Gnawing at a hang-nail, having a nervous nibble at my fingertips, giving my cuticles a good chew, this is the life of a nail biter, and I've been one for as long as I can remember.
There doesn't seem to be any rhyme or reason to my habit except that, by nature, I can't sit still or relax easily. I always need to be doing something.
I've tried all of the usual deterrents including the horrible-tasting paint, wearing acrylics or "falsies" but the most I could manage was a two week stint without gnawing on my nails.
It seems I'm not alone. Some stats purport 20-30 per cent of the population are nail biters. And there are plenty of theories why: stress, anxiety, nervousness, boredom, frustration… the list goes on.
My husband has been fairly tolerant. I went for months not being able to easily open jars, cans, or even child-proof door handles for fear of breaking off a false nail. He reached breaking point one day in the car. Whilst driving, one of my falsies came off and without thinking I asked him to find the glue in my bag and stick it back on. After some profanities he told me to 'sort it out' and 'go and see a hypnotist or something'.
And so I did. At almost $300 "treatment" isn't cheap. But if you add up what I have spent in the past year or so on false nails and nail polishes, it doesn't seem bad at all.
I tried to go in with an open mind. My first session didn't start well. The hypnotist looked like a teenager and had bare feet. He hit play on his iPad and the quintessential "you're falling into a trance" music began.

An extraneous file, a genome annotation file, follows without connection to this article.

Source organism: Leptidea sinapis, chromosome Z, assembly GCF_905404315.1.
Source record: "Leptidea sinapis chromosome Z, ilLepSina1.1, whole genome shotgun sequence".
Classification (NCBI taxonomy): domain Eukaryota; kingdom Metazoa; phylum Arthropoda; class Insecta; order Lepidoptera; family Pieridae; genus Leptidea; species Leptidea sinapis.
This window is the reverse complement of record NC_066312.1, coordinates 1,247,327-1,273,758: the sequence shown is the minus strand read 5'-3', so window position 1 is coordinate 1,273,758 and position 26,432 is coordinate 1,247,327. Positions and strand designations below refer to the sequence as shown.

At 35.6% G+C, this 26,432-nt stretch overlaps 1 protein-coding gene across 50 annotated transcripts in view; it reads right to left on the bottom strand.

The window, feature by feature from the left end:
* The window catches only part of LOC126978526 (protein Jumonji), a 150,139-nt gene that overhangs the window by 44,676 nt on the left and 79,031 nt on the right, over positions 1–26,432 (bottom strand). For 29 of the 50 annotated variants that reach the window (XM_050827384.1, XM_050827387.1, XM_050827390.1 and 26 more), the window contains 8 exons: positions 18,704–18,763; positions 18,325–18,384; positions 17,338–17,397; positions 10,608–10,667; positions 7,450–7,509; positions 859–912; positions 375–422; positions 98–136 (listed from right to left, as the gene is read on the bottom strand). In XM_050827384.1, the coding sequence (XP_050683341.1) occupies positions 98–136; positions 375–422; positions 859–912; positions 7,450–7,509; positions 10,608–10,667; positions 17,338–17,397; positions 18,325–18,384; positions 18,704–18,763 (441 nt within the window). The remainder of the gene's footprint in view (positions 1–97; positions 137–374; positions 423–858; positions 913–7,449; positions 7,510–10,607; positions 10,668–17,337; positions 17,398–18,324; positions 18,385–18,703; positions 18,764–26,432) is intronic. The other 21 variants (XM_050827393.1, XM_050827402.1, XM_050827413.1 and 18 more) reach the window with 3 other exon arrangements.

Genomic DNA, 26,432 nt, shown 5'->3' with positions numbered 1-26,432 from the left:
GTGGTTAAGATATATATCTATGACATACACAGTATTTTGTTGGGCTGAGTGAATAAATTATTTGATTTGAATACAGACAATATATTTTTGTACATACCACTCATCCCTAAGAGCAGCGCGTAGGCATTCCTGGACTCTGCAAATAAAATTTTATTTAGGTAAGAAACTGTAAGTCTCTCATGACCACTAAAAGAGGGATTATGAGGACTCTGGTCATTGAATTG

Then his tone changed to that of a stereotypical hypnotist – that slow, deep, "you're getting sleepy" kind of drawl. It took every fibre of my being to keep my sniggers in.
Soon, however, I was feeling very relaxed. I was asked to find a calm place in mind. With two young kids, a full time job and my volunteer work, I was quite happy to sit in relative silence and find a calm place. (Note to self: do that more often).
He told me my hands were magnetic and that on the count of three the magnets would pull my hands together and then they would drop to my lap. For some bizarre reason they did seem heavier than usual.
I did as I was told.
He told me to fight the urge to "chew off a part of me" and instead to feel a sense of calm.
All up, the session was about half an hour and I left feeling relaxed.
Over the week that followed I didn't bite my nails.
The next session was a week later. The horrendous trance music featured again. So did the sleepy drawl. This time, however, he was wearing shoes.
This session, about 15 to 20 minutes this time, focused on a question: "Why would you want to disrespect a piece of yourself?"
I was taken through the action of bringing my hand to my mouth and dropping it straight to my lap, over and over. It got to a point where I didn't even want to lift my hand near my mouth.
Two sessions apparently does it. And both were included in the circa $300 price.
My "homework" was to keep a pair of nail clippers in the car - that's supposedly when most people bite their nails.
But you know what? I haven't had to use them yet. It's been three weeks and I haven't bitten my nails.
If you can afford to, my advice is give hypnosis a go. What have you got to lose other than a habit plaguing you for a lifetime?